This will get the students who are ready to chat straight to it, and the 70% of the late clicks will still be presented with some information about where to go since they missed the chat. Of course, hopefully these admits already know where our website it… but you never know.

So here’s the email. Because our Bloggers truly are Rockstars. And I also get a special feeling of rawkness scribbling all over the University logo and seal like that. :)

What do you think? Good strategy/implementation? What would you do differently?

Comments posted (2)

A couple thoughts on the e-mail itself:

Subject line? Impacts when and how many people open it.

The original message had a very high image/html to text ratio, and the new version even more so. And the images themselves include a lot of text, which filters do score against. Your message might be getting filtered as spam for that and/or other reasons. (Don’t put full trust in built-in spam assassin scoring. Messages can score well and still get filtered by various ISPs.)

Include Yahoo, AOL, Gmail, Hotmail, etc., seed accounts in the send list to see if messages get filtered. Also note the image blocking. Code the e-mail to take advantage of image alt text and Gmail snippets :)

Consider having a list of potential discussion topic bullet points. That one bullet out of those listed might lure in a student to chat. (“Come to think of it, I do have some questions about housing…”) Plus if you add bullets (using hyphens in place of html bullets) you can lower the html ratio and decrease your spam filtering risk.

Thoughts on an interim page:

“One option would be to send all email recipients to a page on your Admission or Blogger site, so that even the late kids will get to somewhere of relevance. However, that just makes 1 extra click for those who do open the email on time, which is a hindrance and bad web usability.”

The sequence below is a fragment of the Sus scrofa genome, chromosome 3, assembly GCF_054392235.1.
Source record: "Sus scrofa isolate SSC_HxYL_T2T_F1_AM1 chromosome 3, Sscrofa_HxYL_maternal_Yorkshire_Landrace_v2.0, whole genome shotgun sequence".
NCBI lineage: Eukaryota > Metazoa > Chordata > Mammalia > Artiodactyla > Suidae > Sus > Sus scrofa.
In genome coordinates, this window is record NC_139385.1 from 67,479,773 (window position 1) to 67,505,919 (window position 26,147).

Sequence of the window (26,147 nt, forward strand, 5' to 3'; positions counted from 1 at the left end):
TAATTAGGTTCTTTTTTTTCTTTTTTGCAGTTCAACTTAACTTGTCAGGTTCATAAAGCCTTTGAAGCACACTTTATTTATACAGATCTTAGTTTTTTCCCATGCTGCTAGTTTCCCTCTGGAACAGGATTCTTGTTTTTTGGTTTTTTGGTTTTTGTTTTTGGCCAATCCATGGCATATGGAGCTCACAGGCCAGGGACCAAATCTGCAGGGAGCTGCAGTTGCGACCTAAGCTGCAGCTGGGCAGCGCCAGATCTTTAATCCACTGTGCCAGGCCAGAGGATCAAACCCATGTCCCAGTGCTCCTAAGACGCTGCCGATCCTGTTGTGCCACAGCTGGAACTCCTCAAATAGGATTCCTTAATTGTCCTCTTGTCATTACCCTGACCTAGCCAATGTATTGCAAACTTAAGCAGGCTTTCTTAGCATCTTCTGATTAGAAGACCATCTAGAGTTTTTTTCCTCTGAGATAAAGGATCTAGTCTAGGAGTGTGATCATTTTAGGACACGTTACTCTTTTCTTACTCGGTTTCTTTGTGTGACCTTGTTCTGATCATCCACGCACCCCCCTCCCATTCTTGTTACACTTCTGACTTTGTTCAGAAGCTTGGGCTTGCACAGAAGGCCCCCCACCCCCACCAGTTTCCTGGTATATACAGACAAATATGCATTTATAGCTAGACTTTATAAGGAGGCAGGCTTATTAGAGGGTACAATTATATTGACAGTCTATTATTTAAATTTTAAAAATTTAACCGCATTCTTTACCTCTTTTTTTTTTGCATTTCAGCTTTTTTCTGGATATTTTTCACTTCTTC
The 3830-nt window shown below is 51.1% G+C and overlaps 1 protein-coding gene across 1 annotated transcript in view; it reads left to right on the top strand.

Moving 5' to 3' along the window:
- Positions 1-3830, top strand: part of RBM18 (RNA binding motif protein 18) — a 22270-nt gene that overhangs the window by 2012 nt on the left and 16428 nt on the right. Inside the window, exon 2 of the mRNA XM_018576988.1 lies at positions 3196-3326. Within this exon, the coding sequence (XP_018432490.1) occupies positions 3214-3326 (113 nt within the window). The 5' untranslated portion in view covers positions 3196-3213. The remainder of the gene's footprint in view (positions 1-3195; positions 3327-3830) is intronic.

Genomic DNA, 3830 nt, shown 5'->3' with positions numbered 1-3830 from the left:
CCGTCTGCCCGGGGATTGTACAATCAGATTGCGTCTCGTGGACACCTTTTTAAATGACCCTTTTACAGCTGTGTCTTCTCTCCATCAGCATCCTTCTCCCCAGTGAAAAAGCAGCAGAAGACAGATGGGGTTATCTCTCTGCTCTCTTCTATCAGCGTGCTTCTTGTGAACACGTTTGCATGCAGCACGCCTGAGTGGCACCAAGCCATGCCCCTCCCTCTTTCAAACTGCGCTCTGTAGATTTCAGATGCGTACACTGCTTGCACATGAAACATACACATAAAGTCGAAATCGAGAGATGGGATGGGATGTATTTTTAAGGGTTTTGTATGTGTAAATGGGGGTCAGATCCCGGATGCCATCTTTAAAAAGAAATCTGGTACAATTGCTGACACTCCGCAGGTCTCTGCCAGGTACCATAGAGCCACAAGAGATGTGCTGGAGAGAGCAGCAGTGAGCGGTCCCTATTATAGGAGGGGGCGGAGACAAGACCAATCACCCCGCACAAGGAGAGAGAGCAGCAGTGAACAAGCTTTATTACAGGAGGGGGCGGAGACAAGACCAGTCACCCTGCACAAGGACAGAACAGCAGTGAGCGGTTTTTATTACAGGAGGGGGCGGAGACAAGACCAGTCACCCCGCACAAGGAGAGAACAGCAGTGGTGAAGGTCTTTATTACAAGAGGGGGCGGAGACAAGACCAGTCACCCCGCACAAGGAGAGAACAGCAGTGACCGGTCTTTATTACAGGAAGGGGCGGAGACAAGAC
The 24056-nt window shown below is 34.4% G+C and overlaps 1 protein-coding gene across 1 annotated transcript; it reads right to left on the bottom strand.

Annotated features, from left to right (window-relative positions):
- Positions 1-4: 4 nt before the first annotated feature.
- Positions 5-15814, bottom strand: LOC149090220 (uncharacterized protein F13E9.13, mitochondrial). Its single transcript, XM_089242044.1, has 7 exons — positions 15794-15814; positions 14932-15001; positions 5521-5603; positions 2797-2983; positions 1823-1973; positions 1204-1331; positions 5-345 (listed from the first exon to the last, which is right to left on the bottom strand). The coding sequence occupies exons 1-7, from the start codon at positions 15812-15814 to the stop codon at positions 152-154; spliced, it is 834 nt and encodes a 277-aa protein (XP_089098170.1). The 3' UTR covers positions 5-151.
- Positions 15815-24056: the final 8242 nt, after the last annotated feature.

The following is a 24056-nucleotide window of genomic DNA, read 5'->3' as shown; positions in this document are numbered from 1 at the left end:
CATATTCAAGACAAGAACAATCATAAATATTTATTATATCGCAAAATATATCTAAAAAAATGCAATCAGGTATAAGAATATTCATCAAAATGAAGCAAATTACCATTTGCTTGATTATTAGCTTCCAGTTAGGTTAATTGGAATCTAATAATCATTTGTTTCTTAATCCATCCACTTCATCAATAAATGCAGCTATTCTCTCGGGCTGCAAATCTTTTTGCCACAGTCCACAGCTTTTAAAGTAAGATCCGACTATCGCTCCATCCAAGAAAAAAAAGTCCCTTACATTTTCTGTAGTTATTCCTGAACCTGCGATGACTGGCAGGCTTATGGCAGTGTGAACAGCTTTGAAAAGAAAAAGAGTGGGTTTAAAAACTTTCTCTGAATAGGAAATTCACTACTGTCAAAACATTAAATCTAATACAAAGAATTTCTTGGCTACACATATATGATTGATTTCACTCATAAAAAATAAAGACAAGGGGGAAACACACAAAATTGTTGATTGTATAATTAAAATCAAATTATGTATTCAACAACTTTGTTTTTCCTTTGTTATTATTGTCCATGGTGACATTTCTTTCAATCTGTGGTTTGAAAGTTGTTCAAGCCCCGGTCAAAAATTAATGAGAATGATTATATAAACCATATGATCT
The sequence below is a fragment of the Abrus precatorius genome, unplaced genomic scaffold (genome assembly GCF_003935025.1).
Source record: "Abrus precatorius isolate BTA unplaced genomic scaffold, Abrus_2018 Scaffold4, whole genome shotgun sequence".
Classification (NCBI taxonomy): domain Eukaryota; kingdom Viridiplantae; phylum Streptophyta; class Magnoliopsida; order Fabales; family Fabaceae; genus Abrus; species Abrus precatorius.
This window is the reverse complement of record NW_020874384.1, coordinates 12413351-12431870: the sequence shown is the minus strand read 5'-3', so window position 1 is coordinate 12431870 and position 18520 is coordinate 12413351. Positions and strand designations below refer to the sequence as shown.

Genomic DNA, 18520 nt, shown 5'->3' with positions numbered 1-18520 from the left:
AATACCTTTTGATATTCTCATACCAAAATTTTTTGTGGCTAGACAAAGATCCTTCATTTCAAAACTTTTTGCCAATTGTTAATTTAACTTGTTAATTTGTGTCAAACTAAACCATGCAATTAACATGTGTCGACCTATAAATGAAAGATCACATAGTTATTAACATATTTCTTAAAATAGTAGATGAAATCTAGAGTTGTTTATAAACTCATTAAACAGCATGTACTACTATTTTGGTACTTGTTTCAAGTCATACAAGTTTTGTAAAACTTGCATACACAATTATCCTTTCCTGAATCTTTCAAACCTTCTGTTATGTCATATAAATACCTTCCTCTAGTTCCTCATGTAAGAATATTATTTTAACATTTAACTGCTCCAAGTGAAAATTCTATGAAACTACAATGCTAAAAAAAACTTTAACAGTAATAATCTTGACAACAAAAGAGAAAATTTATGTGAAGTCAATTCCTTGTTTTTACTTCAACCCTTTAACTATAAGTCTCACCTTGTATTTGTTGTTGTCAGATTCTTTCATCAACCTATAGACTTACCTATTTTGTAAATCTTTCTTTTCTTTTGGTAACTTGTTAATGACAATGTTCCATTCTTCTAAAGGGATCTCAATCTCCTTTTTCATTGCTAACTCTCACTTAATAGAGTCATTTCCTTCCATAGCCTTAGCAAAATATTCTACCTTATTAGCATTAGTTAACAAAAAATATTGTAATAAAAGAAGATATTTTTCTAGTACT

Personally, I’d send them to an Admissions page and have them click from there. You can make a relevant landing page with useful links regardless of when they click, as you mentioned. Maybe do some heatmapping to see what catches their interests among the carefully-chosen links. And click counts as a hindrance is an overrated concept, imho. If you think about your own Web surfing habits, what may be more important to you is if you think you are heading in the right direction vs. how many times you click. That reflects my own surfing habits, anyhow.

I’m a big fan of the page paradigm:

– - – - – - – The Page Paradigm – - – - – - -

On any given Web page, users will either…

- click something that appears to take them closer
to the fulfillment of their goal,

- or click the Back button on their Web browser.

- – - – - – - – - – - – - – - – - – - – - – -

Source: http://goodexperience.com/2004/02/the-page-paradigm.php

Good luck with the chat. Chats I’ve done this time of year with incoming students have largely turned into the incoming students chatting with each other. Not the original intention, but not harmful, either.

Greetings! I’ve been following your blog for a long time now and finally got the courage to go ahead and give you a shout out from Porter Tx! Just wanted to tell you keep up the good job!